Why we choose people who aren’t good for us (and how to break the chain)
Ever wondered if you are the only one falling for the wrong people all the time? That guy who doesn’t seem interested in getting to know you properly, or that girl who seems emotionally distant?
Well, fear not, because you are not alone and we’ve got tips for you.
A lot of us often think we’re getting into a great, sustainable relationship, only to find out a couple of months in, (once those love hormones AKA oxytocin wears off), or even years later, that our partner isn’t actually all that compatible with us after all.
It might be having different interests, or beliefs and values from our partner, that can let us know “Hey…maybe they aren’t actually THAT good for me.”
But what made us choose those partners, to begin with? What draws us to individuals who are less attainable and don’t meet our emotional needs, and pass over prospective partners who are much more suited to those ideals we strive for? If this is what we are doing, can we really trust our instincts when it comes to finding a partner?
Not to sound too Freud-esque here, but we do love along grooves formed during childhood…
Your caregivers are our first intro to love after all, so it makes sense why we would choose partners who possess similar qualities.
Some research says that we do this because we believe that love is complex and challenging, and someone that already meets our values would pretty much be a snooze fest in the long run. At our core, we believe love to be about suffering (huh?!) and therefore we choose someone who will make this happen AKA the person who, as heartbreaking as it might be, just ain’t it.
So, how do we break this cycle? And what should we be looking for instead in a partner? The truth is, we can’t always help who we are attracted to (thanks biology and early stages of our life which we also have no control over).
At the end of the day, we’re all human, we all have our own unique needs, desires and preferences and therefore, our “types,” and hey, it’s fine. But is it okay to compromise on finding someone that meets our core values just because they are our “type?”
Short answer, probably not.
If you’re sick of choosing people who you know aren’t *good* for you, or ending things prematurely with people who actually share your values and meet your needs, then there are a few things that you can do.
Indigo’s tips for choosing more compatible partners
- Consider what values you want your partner to have – These are often things that you yourself have, or strive to have. E.g., compassion, generous, caring for the environment, etc.
- Think about what you find attractive in a partner, both inside and out – Are these things essential, or can you bend a bit on them?
- Think about what you don’t find attractive, and what would put you off about a potential partner. E.g., selfishness, stubborn, being disrespectful, or not being a family person. Obviously, these are different for everyone, so have a think about ones that are deal-breakers for you. Having these ideas written down can be particularly important when we are faced with situations where we need to question the fit of our relationships.
- Worry more about if you like them rather than if they like you – might sound strange because we often find ourselves more concerned if we are putting our best foot forward rather than if they are what we are looking for! At the same time, remember that your date might also be nervous so giving them a chance to come out of their shell is important before shutting down the idea of a second date too.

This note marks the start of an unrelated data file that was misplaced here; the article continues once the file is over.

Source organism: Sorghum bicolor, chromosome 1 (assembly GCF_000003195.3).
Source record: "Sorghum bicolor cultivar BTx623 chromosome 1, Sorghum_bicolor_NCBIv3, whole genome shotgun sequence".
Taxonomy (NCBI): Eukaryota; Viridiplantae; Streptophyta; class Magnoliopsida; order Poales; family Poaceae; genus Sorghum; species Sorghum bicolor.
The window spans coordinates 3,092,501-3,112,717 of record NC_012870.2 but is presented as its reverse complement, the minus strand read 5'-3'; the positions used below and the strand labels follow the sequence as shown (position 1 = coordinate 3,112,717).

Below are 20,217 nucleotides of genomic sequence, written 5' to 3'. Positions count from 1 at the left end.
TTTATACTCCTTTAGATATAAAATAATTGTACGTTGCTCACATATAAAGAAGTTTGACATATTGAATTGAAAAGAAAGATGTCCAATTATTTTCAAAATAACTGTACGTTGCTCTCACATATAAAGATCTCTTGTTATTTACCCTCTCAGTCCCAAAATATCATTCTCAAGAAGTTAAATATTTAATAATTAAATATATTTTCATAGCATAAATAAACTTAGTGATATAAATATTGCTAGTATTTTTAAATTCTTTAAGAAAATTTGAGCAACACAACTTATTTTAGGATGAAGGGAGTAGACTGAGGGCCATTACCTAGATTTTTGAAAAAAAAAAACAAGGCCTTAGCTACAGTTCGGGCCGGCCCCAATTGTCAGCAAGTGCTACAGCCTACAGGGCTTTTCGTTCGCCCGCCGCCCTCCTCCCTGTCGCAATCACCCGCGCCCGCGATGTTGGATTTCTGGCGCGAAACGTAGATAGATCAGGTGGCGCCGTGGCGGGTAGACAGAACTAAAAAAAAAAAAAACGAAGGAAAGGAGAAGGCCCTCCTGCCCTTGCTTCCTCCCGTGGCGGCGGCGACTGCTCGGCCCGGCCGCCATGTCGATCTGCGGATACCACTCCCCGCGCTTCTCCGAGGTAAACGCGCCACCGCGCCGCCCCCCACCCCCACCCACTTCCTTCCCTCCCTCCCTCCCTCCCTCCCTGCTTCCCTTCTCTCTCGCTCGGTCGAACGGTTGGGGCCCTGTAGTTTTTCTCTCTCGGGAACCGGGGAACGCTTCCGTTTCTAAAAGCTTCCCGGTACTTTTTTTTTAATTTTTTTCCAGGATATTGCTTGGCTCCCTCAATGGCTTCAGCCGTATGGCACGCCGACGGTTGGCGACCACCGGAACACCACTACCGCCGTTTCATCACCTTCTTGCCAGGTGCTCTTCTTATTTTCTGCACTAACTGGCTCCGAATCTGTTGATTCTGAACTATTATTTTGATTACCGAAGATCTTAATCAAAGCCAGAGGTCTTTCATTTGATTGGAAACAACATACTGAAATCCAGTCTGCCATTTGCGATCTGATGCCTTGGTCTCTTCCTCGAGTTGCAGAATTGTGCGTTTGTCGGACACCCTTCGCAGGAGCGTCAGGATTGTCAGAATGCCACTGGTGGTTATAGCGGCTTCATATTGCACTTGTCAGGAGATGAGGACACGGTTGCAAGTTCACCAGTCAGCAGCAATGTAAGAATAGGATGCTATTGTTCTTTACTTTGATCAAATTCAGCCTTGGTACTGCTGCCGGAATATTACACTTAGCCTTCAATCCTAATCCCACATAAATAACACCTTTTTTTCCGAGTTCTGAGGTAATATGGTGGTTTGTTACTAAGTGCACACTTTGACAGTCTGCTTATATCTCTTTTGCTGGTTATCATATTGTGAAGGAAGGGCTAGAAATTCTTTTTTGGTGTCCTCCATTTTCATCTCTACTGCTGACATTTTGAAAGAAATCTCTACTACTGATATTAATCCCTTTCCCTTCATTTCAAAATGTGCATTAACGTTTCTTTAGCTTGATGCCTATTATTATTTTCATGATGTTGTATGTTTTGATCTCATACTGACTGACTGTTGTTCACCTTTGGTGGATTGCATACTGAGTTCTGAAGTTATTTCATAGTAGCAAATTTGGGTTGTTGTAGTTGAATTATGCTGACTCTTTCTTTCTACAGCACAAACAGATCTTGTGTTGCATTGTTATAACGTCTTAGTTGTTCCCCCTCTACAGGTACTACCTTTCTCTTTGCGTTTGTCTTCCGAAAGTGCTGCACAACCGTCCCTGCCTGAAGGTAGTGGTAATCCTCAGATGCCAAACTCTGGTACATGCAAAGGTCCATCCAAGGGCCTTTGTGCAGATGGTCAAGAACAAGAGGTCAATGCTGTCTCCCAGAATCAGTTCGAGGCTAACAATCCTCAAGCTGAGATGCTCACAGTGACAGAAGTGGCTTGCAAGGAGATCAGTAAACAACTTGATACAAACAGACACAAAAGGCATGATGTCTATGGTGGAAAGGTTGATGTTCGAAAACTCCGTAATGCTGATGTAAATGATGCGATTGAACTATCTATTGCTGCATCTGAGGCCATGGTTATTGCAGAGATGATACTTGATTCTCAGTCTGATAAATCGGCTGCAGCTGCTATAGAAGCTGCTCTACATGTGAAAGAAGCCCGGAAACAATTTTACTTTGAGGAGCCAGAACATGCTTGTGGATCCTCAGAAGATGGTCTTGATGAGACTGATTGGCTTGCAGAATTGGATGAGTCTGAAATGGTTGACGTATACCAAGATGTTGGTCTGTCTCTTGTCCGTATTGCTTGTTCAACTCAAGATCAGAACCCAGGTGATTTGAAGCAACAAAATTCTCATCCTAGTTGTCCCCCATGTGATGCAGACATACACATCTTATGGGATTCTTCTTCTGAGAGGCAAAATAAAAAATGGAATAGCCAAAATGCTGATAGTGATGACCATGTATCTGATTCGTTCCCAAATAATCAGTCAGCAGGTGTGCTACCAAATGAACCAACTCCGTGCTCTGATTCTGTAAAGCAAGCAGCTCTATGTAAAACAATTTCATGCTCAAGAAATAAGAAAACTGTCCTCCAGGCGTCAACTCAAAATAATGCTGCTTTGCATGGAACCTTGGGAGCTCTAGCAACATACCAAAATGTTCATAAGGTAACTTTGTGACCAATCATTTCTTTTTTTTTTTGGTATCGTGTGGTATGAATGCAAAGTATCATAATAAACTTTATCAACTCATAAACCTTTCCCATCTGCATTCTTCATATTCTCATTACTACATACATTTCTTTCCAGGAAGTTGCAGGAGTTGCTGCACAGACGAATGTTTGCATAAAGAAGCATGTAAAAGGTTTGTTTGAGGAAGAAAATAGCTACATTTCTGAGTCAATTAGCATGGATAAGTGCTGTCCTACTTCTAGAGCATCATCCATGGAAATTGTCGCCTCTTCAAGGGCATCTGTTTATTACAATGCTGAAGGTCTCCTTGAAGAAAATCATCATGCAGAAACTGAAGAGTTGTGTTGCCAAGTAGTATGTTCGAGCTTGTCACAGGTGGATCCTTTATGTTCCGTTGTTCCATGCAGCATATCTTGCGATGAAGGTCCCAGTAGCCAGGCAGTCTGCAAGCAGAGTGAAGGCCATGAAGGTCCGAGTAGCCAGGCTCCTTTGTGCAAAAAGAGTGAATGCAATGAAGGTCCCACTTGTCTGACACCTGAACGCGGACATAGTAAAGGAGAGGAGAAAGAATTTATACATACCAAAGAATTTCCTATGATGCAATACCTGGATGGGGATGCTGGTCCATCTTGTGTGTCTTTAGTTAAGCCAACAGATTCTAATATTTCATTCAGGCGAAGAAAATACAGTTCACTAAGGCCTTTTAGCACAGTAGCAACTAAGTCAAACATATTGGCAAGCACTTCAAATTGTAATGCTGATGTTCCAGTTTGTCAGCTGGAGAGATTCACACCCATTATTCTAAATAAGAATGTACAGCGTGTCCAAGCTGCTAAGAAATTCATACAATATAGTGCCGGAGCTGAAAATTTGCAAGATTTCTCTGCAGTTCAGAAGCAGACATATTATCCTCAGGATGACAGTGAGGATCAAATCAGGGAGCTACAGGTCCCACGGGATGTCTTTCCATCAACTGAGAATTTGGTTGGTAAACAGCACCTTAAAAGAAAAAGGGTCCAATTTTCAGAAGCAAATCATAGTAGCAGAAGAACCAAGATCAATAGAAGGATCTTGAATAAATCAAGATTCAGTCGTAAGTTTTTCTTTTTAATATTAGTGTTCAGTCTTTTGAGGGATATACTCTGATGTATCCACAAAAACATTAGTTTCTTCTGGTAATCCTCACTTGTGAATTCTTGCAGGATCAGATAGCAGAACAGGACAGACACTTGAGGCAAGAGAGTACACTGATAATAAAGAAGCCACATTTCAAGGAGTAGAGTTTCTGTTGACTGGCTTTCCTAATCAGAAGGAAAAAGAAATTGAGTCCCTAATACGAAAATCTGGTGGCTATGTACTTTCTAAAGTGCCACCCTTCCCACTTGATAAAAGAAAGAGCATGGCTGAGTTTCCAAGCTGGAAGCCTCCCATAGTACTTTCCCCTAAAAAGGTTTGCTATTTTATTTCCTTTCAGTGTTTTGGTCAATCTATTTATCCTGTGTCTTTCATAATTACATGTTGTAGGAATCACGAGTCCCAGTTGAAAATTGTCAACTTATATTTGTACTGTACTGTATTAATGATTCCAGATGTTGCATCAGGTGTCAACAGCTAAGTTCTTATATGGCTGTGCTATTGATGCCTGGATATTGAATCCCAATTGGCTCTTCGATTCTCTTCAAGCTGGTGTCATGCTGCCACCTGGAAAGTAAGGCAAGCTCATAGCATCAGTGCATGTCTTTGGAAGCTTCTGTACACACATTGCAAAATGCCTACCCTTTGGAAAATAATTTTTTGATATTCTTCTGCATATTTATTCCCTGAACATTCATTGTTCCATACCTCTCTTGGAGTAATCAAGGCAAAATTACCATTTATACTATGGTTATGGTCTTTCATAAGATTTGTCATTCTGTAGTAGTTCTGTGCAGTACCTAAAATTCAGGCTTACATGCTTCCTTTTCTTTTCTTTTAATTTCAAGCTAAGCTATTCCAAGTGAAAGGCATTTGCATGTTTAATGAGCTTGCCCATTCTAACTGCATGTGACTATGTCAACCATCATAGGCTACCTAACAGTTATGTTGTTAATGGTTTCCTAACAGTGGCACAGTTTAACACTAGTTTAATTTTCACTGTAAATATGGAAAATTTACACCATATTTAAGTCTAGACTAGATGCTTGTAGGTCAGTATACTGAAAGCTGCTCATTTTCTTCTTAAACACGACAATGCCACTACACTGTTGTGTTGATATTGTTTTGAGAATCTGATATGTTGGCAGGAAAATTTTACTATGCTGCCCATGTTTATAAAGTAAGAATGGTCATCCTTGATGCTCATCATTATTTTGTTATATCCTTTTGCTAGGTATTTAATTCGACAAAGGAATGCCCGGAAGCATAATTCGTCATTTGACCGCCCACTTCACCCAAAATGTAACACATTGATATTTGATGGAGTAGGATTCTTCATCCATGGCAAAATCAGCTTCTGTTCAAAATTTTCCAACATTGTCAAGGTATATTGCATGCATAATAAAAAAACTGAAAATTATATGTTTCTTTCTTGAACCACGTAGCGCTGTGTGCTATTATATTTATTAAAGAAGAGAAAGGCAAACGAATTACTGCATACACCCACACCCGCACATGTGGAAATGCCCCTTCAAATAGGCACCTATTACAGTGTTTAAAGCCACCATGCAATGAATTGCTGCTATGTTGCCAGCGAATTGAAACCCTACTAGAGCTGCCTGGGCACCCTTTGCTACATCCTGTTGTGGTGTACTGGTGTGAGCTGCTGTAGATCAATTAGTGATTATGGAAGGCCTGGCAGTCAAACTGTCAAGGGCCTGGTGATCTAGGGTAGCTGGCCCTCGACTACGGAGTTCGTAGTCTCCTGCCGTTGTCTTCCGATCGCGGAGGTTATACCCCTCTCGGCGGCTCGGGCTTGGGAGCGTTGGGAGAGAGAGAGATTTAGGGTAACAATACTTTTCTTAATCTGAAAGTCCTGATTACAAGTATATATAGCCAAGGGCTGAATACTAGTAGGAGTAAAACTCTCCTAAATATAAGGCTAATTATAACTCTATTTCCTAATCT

- Keep an open mind about potential partners who meet our needs and core values – they may not be addressing every aspect of our typical “type”, or may not be playing hard to get). Sounds easy right? I think that we all know that it’s not. For some of us, we go into situations already deciding that it’s going to be a shit night, or we’re going to be awkward and not get along with our date, or that they are going to be a loser. When we do this, we are closing ourselves off to any sort of potential. It’s hard for our brains to reverse these negative ideas once we have them set, so basically, we are stopping ourselves from being open-minded from the get-go.
A sweet reminder for anyone who has recently ended a romantic relationship: (who may or may not be looking to take the plunge of dating)
First up, just because it has ended does not mean it was all for nothing or that you didn’t “try hard enough.” You did try, and because of this relationship, you have grown. Breakups are never easy and it may hurt like hell now, but try to bring yourself back to the WHY it ended (easier said than done of course). You may write yourself notes when the waves of emotion are at low tide to remind yourself.
And hey, if you have ended things amicably, there may be a chance in the future that you both might even be friends. Or not. There’s no textbook way of handling these things. Your situation is unique.
PSA: You don’t *need* to go looking for anyone to fill the void either. You are very much capable and stronger than you think on your own. But if you are thinking about taking the dating plunge these tips may come in handy.
However, if you think getting professional help will benefit you during a breakup or finding a new partner, we are here to assist. You can get in touch with our Indigo practitioners who are relationship experts. They will offer you a therapeutic space to work through any issues you may be experiencing regarding your relationships.
This post was written by @laurabeddoe Provisional psychologist and Indigo’s freelance content creator. If you have any requests or suggestions for blog content, you can get in touch with her here.